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From "Leonardo Uribe (JIRA)" <>
Subject [jira] [Commented] (MYFACES-3664) JSF View Pooling (going beyond JSF Stateless Mode)
Date Fri, 06 Dec 2013 23:03:35 GMT


Leonardo Uribe commented on MYFACES-3664:

I have updated the patch to 2.2.x branch and I also did a full and exhaustive review of the
solution. I took some time, but finally the code is ready to be committed.

To enable the view pool, org.apache.myfaces.CACHE_EL_EXPRESSIONS must be set to "alwaysRecompile".
It can be initialized using web config parameters or as a faces-config-extension. 

At the end, the view pool gives an small improvement in cpu when the page is rendered, but
it reduce the amount of created objects. In ajax requests the difference is noticeable, specially
in large views where the time spent building the view is more than the time spent rendering
the ajax response.

If no objections, I'll commit the solution proposed soon on 2.2.x branch.

> JSF View Pooling (going beyond JSF Stateless Mode)
> --------------------------------------------------
>                 Key: MYFACES-3664
>                 URL:
>             Project: MyFaces Core
>          Issue Type: New Feature
>          Components: JSR-344
>            Reporter: Leonardo Uribe
>            Assignee: Leonardo Uribe
>         Attachments: myfacesStatelessMode-12-view-pool.patch, myfacesStatelessMode-6-view-pool.patch,
> In the last months, I have been doing some investigations around "stateless JSF" ideas.
The intention is try to find ways to improve MyFaces Core performance as much as possible,
without lose all those nice features we all are used to.
> In summary, the justification around stateless JSF is that, if it is possible to cut
the build view time from a request, there will be an improvement from both speed and memory
perspective. This is true, but only to some point, because the response time for a request
is given by the build view, validation/invoke application and render response time. 
> To get to the same goal, without sacrifice JSF stateful behavior, other improvements
has been already done (cache EL expressions, cache ids, make tree structure lighter, ...).
The idea is cache that "stateless information" into a place where it can be reused effectively,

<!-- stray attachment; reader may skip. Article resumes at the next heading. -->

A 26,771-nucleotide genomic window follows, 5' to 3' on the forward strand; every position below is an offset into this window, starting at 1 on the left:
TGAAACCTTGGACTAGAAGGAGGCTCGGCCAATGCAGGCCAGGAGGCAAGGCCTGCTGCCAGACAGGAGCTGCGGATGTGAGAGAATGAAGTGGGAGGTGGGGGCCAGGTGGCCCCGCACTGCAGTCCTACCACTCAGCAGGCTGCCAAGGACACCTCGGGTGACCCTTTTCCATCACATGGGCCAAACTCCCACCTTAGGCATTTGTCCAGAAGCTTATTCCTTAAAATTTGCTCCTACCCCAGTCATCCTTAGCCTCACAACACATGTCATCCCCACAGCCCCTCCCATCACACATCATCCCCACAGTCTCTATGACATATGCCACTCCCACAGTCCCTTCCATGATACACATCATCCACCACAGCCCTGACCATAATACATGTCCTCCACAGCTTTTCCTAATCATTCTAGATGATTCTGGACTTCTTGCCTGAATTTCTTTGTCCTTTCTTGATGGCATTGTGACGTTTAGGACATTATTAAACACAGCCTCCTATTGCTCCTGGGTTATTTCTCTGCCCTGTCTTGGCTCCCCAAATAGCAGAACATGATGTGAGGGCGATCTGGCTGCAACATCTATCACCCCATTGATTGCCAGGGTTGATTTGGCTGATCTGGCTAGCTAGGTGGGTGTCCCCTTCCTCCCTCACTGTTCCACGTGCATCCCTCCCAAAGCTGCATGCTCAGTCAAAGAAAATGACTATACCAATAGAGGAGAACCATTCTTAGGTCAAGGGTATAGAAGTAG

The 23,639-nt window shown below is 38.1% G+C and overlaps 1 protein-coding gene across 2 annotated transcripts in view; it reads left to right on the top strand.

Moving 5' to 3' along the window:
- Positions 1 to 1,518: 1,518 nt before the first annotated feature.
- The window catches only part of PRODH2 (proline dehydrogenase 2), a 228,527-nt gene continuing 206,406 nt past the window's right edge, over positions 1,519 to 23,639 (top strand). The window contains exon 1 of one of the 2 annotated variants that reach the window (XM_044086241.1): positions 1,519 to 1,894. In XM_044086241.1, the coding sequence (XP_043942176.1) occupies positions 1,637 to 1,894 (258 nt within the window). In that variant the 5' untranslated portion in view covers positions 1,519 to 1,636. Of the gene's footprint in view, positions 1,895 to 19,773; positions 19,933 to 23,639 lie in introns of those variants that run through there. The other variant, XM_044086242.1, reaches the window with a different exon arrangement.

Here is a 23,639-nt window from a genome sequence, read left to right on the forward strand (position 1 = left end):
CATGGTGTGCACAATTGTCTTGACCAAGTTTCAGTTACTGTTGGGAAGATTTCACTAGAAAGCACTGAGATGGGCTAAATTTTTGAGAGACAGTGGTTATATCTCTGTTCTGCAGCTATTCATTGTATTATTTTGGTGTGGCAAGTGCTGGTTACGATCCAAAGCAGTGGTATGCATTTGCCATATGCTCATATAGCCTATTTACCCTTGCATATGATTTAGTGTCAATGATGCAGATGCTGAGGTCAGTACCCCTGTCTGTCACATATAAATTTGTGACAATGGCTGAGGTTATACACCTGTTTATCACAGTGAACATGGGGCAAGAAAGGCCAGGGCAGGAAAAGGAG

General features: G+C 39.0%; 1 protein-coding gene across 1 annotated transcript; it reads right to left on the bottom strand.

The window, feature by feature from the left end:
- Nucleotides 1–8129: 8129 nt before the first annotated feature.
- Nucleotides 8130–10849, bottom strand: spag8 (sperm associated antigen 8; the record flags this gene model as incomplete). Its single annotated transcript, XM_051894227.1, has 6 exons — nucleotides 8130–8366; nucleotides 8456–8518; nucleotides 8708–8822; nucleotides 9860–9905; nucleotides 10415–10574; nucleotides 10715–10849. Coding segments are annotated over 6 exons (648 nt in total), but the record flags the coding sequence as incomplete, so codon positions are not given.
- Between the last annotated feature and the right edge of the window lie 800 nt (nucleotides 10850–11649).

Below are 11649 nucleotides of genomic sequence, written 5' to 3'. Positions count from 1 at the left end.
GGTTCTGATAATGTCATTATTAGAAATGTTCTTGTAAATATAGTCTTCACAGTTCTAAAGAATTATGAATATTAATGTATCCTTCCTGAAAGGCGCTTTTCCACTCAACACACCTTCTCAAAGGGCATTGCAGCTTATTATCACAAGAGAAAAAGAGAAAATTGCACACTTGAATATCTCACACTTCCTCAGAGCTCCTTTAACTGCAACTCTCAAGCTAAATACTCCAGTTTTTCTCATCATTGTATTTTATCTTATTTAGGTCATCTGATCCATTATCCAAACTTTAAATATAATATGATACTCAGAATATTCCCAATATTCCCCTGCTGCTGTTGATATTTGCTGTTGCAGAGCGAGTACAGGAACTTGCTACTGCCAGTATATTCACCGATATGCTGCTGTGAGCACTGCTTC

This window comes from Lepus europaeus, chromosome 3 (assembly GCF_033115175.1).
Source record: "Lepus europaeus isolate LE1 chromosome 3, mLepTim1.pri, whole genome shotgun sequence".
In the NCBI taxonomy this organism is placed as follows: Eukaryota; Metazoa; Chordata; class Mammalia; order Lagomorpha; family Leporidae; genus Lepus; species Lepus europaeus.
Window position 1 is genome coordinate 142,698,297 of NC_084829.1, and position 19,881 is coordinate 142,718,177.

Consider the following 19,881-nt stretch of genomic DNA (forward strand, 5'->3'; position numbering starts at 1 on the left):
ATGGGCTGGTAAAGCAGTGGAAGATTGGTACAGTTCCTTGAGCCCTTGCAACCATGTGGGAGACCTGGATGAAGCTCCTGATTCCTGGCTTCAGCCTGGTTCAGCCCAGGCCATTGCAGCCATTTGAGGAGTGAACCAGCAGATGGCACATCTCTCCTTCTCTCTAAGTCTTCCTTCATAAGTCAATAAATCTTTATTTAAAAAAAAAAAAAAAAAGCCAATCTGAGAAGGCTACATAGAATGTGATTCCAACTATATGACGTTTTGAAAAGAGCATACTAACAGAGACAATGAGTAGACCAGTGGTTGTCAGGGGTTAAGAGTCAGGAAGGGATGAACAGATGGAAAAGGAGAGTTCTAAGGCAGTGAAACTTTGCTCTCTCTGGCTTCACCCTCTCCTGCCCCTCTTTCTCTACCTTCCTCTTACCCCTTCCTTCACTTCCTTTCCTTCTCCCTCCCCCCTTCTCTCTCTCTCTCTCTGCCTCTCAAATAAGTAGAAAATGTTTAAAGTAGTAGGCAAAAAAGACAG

which in this case is inside Facelet abstract syntax tree (AST). This has worked well so far.
The side effects of enable these optimizations has been analysed, and there is a good understanding
about this.
> In few words, the basic idea about stateless JSF as proposed originally by Rudi Simic
in his blog is this:
> Mark the view as stateless using some attribute.
> Use a pool of views, because views are not thread safe.
> Before store the view in the pool, use a visitTree call to reset the fields.
> Unfortunately, it was quickly found that the implementation proposed requires a better
view pool and try to reset the fields is not fail-safe, because the component tree also stores
more than just the input field values. Additionally, it doesn't provide a way to use it for
dynamic views.
> Provide a thread safe implementation of UIComponent that can be reused across threads
is not a  good solution, because anyway there is some information that is inside UIComponent
and should be stored per thread, and precisely UIComponent is a place specifically designed
to store that information.
> Based on the previous background, the big question is if a solution based on object pooling
pattern can be done effectively for a web framework like JSF. A good description of the technique
and its trade-off can be found at:
> In few words, the proposal is go "Beyond JSF Stateless Mode", and instead blame the state,
make it your friend. Let's just take advantage of the stateful nature of JSF to allow reuse
views fully or partially. 
> How? 
> - PSS algorithm can be used to check if a view has been modified or not, checking its
state. So, it can be used to check which components has state, and if it is possible to provide
a way to reset the state of a component to the initial state set by the first markInitialState(),
restore the state is possible.
> -If the view cannot be reset fully, it is possible to use facelets refreshing algorithm
and reuse a view partially.
> - Add some additional code to recover a view instance when it is discarded, and store
it into the view pool. This requires some changes over NavigationHandlerImpl, because it is
not possible to reuse a view and store it in the pool that is still on usage, so it is necessary
to do a "deferred navigation", changing the default ActionListenerImpl and ensure handleNavigation()
is called before end invoke application phase but outside the visitTree() call.
> - In MyFaces there exists the concept of FaceletState. It is possible to use this concept
and cache even dynamic views, because each different FaceletState can identify an specific
view structure. 

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